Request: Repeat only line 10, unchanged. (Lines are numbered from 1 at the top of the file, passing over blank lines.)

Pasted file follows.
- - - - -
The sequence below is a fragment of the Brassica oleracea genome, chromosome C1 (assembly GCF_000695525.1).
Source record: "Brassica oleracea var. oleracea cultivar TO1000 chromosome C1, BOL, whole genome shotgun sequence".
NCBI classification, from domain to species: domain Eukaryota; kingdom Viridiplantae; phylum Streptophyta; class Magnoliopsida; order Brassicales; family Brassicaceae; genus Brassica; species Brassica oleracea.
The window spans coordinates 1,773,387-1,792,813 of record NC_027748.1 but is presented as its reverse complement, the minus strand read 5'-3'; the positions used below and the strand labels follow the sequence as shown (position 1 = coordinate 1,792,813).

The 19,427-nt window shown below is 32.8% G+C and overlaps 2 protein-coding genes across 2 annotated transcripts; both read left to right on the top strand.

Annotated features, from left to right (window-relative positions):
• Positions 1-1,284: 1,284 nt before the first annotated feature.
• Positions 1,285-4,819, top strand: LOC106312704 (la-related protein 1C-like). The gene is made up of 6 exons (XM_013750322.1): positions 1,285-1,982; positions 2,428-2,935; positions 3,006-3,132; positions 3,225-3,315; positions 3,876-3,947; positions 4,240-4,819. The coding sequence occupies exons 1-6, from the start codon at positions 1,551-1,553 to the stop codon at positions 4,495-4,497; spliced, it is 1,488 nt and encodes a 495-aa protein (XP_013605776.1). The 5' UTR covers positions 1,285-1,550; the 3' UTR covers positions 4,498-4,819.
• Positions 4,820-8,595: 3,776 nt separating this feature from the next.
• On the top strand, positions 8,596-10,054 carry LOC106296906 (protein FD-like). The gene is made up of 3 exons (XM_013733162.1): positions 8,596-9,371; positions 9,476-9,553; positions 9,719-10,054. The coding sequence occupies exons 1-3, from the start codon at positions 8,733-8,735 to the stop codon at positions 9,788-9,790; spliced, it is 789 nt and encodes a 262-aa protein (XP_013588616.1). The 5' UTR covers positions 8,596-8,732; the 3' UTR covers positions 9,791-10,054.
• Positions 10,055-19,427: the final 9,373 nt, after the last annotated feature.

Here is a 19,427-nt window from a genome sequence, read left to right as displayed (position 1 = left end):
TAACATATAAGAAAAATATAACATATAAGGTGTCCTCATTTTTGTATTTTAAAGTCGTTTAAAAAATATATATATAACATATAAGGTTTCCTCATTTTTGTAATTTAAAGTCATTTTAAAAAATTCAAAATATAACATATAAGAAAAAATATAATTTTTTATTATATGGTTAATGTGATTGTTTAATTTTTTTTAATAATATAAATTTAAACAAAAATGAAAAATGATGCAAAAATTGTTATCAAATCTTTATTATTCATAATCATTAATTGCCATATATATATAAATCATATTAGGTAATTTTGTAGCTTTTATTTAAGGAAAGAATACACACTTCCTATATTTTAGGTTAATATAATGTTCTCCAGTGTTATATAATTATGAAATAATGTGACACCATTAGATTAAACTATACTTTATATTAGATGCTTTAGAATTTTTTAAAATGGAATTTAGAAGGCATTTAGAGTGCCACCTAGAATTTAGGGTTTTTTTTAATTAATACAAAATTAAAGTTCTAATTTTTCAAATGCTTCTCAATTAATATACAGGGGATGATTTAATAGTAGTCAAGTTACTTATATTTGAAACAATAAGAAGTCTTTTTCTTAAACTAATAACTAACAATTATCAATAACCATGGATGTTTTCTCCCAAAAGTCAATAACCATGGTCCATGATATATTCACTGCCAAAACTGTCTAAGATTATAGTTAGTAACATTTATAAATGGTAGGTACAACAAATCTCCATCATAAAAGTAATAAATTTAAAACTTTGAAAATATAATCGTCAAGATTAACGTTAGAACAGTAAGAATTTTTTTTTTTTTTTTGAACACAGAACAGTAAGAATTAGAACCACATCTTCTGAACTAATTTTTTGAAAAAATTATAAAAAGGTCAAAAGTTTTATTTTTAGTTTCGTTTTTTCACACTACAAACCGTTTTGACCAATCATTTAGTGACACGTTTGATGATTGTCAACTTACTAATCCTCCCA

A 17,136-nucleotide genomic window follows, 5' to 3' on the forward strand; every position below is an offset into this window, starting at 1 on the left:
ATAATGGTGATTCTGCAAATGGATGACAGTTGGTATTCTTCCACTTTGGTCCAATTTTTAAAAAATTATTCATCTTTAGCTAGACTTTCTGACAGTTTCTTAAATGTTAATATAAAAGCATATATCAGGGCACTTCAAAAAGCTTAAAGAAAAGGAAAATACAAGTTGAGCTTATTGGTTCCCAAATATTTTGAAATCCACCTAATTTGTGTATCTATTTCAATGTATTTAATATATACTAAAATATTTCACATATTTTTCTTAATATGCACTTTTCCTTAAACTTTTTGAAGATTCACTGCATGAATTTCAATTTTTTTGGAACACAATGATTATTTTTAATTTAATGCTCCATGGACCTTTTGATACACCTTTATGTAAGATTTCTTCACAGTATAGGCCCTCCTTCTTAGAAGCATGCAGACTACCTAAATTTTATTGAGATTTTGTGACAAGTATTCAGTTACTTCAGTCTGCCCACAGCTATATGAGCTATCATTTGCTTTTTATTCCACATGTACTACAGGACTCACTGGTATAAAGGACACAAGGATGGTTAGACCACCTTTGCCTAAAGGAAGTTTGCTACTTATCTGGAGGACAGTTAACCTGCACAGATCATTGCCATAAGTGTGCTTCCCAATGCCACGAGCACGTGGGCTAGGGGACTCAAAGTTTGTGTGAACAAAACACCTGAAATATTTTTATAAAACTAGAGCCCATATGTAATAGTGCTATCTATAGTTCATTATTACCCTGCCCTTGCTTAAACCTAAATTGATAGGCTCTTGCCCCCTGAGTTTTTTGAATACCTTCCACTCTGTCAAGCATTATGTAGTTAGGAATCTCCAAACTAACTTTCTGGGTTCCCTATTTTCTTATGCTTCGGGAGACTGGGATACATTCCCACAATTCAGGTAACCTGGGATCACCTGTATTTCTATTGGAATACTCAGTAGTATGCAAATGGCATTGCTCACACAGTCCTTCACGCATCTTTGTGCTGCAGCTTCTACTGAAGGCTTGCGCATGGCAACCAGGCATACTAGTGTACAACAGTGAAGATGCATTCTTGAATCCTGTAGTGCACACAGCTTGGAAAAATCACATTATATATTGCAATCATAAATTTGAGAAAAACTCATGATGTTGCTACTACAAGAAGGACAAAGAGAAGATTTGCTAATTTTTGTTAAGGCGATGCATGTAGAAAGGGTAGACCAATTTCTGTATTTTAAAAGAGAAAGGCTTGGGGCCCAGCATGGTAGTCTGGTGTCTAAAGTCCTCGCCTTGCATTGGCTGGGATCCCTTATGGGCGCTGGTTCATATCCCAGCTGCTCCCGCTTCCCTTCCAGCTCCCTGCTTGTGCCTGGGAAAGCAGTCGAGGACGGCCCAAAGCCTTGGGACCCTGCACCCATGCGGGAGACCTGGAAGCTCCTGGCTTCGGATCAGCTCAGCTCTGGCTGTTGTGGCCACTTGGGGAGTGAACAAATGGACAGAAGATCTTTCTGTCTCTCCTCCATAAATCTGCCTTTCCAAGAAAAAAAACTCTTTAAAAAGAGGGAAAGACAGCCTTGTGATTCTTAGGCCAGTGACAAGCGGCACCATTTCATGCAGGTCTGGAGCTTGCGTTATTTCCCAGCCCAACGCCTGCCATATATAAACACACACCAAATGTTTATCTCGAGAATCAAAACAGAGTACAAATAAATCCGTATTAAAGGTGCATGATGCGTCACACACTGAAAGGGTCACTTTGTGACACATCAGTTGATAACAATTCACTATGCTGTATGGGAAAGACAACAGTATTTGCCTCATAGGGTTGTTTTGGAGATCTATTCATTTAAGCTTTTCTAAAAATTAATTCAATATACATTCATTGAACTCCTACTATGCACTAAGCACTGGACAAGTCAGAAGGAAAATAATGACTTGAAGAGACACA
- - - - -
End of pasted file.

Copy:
• On the top strand, positions 8,596-10,054 carry LOC106296906 (protein FD-like). The gene is made up of 3 exons (XM_013733162.1): positions 8,596-9,371; positions 9,476-9,553; positions 9,719-10,054. The coding sequence occupies exons 1-3, from the start codon at positions 8,733-8,735 to the stop codon at positions 9,788-9,790; spliced, it is 789 nt and encodes a 262-aa protein (XP_013588616.1). The 5' UTR covers positions 8,596-8,732; the 3' UTR covers positions 9,791-10,054.